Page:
Stem cells from plants, animal, and human fat cells have been proven to increase collagen, decrease wrinkles in just 2 weeks, and promote wound healing. They are found in many serums and creams on the market already.
Here are the cosmeceuticals that have vitamin A in them:
Vitamin A topical creams (retinoids) are natural and synthetic retinoids. Some retinoids are by prescription only.
- Natural retinoids are derived from Vitamin A and you don’t need a prescription to buy these. They are clinically proven to help visibly reduce both fine lines and deep wrinkles. They must be converted into pre-formed vitamin A by your body. From weaker to stronger, these ingredients are: retinyl palmitate, retinol, and then retinal aldehyde (a.k.a. “retinal”).
- Retinoic acid is the strongest natural retinoid. The prescription cream Tretinoin is retinoic acid in pharmaceutical form (Retin-A®, Renova®) and is dosed from 0.02% up to 0.1%. These treat acne and much more.
But now they are being prescribed for fine wrinkles, to lighten skin pigmentation, strengthen skin, and stimulate new skin growth. It also treats keratosis follicularis (small red rough bumps on the back of your upper arms), psoriasis and flat warts.
- Synthetic retinoids (a.k.a. retinoid analogues) are made in a laboratory and act like natural pre-formed vitamin A in your skin. These are by prescription only and (from weaker to stronger) are: Adapalene (Differin®) Gel 0.1% to 0.3%, Tazarotene (Tazorac®) cream 0.05% and 0.1%, and Isotretinoin (Accutane®) pills for severe acne.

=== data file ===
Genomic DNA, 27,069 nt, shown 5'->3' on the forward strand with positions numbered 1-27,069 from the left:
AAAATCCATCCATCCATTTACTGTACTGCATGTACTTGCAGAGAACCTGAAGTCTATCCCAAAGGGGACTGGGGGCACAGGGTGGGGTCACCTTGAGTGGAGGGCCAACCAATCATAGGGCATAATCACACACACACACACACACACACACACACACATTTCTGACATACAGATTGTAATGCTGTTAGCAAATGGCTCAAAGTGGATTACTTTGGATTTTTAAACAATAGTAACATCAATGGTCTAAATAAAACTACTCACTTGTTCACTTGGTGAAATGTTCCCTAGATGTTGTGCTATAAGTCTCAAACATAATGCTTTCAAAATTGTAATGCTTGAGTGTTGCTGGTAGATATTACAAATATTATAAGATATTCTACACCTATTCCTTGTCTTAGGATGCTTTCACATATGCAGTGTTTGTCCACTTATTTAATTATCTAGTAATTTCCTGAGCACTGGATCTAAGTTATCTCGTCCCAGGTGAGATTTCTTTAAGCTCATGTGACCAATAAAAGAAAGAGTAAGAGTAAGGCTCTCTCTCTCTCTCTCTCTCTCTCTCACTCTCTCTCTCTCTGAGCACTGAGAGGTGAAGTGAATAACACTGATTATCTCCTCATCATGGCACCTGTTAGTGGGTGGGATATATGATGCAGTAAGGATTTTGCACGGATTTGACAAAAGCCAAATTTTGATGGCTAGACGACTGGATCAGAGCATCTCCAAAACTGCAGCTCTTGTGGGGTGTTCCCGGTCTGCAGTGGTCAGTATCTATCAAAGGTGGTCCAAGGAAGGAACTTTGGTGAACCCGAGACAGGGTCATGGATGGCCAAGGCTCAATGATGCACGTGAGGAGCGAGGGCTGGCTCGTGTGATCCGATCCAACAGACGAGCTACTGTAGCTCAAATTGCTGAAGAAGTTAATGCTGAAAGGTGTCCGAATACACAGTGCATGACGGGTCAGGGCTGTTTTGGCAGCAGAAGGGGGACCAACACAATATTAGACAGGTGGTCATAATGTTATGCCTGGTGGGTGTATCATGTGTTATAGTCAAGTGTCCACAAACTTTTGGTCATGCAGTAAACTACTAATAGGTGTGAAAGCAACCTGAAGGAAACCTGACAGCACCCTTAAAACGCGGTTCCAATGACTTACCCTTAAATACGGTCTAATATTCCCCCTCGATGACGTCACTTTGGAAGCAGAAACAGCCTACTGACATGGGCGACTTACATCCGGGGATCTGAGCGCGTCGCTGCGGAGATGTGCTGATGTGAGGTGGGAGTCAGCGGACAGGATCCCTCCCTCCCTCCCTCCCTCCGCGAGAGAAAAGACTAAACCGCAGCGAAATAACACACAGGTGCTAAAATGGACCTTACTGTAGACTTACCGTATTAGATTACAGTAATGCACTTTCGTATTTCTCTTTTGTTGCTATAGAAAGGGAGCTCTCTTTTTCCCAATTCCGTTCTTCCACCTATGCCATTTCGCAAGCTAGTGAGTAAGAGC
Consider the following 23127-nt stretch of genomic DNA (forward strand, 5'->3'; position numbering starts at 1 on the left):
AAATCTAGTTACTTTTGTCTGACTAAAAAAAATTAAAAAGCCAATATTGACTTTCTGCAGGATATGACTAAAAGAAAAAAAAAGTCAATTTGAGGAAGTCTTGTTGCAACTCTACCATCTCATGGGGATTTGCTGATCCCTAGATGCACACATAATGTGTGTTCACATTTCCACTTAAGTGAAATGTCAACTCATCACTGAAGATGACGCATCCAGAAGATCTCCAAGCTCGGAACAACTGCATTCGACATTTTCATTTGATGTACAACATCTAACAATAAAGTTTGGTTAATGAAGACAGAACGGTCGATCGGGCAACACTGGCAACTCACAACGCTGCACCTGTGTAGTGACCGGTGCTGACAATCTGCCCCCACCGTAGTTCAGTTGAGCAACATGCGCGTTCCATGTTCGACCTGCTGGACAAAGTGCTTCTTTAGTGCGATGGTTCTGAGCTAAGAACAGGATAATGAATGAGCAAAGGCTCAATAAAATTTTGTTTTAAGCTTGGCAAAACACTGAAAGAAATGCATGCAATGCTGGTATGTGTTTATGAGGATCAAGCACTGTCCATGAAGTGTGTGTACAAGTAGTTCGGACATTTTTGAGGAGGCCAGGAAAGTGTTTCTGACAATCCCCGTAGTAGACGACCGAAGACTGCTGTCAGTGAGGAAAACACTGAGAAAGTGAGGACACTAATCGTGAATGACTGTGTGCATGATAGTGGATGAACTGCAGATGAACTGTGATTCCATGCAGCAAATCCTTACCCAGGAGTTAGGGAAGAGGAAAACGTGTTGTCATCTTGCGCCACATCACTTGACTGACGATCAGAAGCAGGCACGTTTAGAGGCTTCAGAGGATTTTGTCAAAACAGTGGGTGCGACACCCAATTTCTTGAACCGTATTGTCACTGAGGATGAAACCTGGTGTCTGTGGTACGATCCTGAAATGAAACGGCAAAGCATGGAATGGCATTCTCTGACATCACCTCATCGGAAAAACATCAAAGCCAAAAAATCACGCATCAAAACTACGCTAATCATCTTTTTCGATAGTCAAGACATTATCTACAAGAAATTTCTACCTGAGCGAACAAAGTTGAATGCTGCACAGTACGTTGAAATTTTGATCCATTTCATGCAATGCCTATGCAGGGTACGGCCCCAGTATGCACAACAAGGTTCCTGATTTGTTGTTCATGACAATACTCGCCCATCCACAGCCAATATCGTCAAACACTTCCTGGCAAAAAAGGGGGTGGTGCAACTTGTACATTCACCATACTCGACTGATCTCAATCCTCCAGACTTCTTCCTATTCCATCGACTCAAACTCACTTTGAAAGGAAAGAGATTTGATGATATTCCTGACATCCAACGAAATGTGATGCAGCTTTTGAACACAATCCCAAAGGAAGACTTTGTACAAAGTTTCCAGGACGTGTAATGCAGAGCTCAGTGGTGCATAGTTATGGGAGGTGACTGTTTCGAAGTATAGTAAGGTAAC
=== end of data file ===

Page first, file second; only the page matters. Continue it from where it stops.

Now that you know what these ingredients are, it will help you recognize, and sort out, the claims anti-aging companies make with their products, and advice from your doctor about what to take. This knowledge can also help you decide what might work for you, depending on what part of your skin appearance you want to improve.
In my next article I’ll share with you what I’ve learned about the new home device lasers being used with cosmeceuticals for optimal delivery to your skin. It’s as close as you can get to fillers and Botox injections at home and without needles!
To feeling good and looking good for health,
Michael Cutler, M.D.
Easy Health Options
 Bissett DL, Miyamoto K, Sun P, Li J, Berge CA. Topical niacinamide reduces yellowing, wrinkling, red blotchiness, and hyperpigmented spots in aging facial skin. Int J Cosmet Sci. 2004 Oct;26(5):231-8.
 Wohlrab J, Kreft D. Niacinamide – mechanisms of action and its topical use in dermatology. Skin Pharmacol Physiol. 2014;27(6):311-5.
 Beitner H. Randomized, placebo-controlled, double blind study on the clinical efficacy of a cream containing 5% alpha-lipoic acid related to photoageing of facial skin. Br J Dermatol. 2003 Oct;149(4):841-9.